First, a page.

Rodney Teague

Defense Date


Graduation Date

Summer 2012


Immediate Access

Submission Type


Degree Name



Clinical Psychology


McAnulty College and Graduate School of Liberal Arts

Committee Chair

Eva Simms

Committee Member

Anthony Barton

Committee Member

Marco Gemignani


Bibliotherapy, Community mental health, Deleuze & Guattari, Literary imagination, Narrative analysis, Narrative therapy


This study presents an empirical, qualitative investigation of transformations as they occurred in the participants' language during a fiction reading and discussion group in a community mental health setting. Session transcripts have been analyzed from the perspective of researcher as literary critic and through the Deleuzian lens of rhizomatic assemblages (Deleuze & Guattari, 1980/2005). This nonlinear, non-hierarchical and non-referential approach re-imagins the relationship among readers, texts and authors. Three themes follow from the rhizomatic perspective on transcript data.

The first of these, Assemblage, details the ways that participants engage in and with fictional story-worlds. This engagement is such that text, readers, author, and other elements of context join together in chains or blocks of becoming. These becomings rely on the mimetic structure of the fictional texts that simulates 'real life' experiences for readers. This special kind of engagement leads to transformations of linguistic forms, images and concepts.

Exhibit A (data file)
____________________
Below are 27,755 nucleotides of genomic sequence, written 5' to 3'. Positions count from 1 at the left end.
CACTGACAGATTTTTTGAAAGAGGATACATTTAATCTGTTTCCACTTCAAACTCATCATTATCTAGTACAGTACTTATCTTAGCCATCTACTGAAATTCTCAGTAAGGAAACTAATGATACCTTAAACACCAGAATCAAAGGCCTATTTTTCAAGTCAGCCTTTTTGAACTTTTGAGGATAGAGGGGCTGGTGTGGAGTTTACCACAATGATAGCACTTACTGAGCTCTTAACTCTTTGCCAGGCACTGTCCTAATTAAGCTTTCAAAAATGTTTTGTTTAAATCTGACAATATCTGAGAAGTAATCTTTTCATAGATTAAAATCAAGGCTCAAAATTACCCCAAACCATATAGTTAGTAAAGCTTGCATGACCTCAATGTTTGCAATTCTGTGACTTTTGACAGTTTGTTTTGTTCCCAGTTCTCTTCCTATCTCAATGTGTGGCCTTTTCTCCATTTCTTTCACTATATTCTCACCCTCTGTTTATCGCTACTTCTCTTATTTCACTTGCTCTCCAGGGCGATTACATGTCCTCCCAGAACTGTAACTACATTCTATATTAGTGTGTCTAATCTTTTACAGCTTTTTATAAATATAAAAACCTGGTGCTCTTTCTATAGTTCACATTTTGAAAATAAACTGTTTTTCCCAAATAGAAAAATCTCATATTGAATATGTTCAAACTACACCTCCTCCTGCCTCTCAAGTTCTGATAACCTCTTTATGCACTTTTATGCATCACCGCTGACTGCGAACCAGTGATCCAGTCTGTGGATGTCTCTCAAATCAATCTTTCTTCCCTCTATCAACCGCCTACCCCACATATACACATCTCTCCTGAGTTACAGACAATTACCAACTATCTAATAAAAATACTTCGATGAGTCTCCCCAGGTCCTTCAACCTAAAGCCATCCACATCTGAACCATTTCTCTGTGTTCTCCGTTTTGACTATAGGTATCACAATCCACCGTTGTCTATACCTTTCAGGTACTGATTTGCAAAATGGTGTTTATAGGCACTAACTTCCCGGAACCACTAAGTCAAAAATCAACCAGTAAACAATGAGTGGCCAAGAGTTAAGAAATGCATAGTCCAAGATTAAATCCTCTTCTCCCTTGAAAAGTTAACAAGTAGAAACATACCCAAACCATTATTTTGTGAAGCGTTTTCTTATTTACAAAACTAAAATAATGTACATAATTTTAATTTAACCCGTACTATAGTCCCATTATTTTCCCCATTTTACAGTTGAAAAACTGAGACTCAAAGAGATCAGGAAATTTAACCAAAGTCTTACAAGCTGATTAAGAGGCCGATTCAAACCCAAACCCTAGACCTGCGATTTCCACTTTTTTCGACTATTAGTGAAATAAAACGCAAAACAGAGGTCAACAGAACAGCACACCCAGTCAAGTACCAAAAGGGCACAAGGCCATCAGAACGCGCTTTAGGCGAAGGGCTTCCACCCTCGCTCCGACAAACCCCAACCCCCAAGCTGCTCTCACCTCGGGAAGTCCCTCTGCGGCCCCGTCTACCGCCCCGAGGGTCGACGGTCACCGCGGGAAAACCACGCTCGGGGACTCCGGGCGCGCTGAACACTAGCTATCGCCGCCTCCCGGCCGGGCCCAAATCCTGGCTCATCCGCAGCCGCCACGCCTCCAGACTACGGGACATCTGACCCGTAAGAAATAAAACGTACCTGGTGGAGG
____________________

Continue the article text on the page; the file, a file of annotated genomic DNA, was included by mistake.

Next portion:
Transformations addressed in the next segment, De-formations, include analysis of mental health talk as it encounters the poetic story world in our sessions. One result of this encounter is the vernacularization of mental health talk. Elements of clinical, usually diagnostic, language introduced in our sessions are transformed in the direction of more colloquial and 'plain-language' use. This result suggests that fiction reading moves mental health consumers away from the problem-saturated language of mental health discourse (White & Epston, 1990) that too often reifies and reinforces illness and dis-ease rather than supporting wellness.

The final section, Re-narration, examines implications of transformations in participants' language for narrative identity, that is, participants' self-understanding and re-contextualization in light of their encounters with the fictional story-world (Ricoeur, 2005). It is possible to discern nascent or potential changes in narrative identity in the language of discussants and to speculate on what changes participants may carry forward into their lives beyond the reading and discussion group.

Finally, implications are discussed for re-understanding the therapist as literary critic and for the development of locally produced bodies of literary criticism as work appropriate to community mental health providers and clients. Also, affinities between literary therapy, bibliotherapy and narrative therapy are discussed.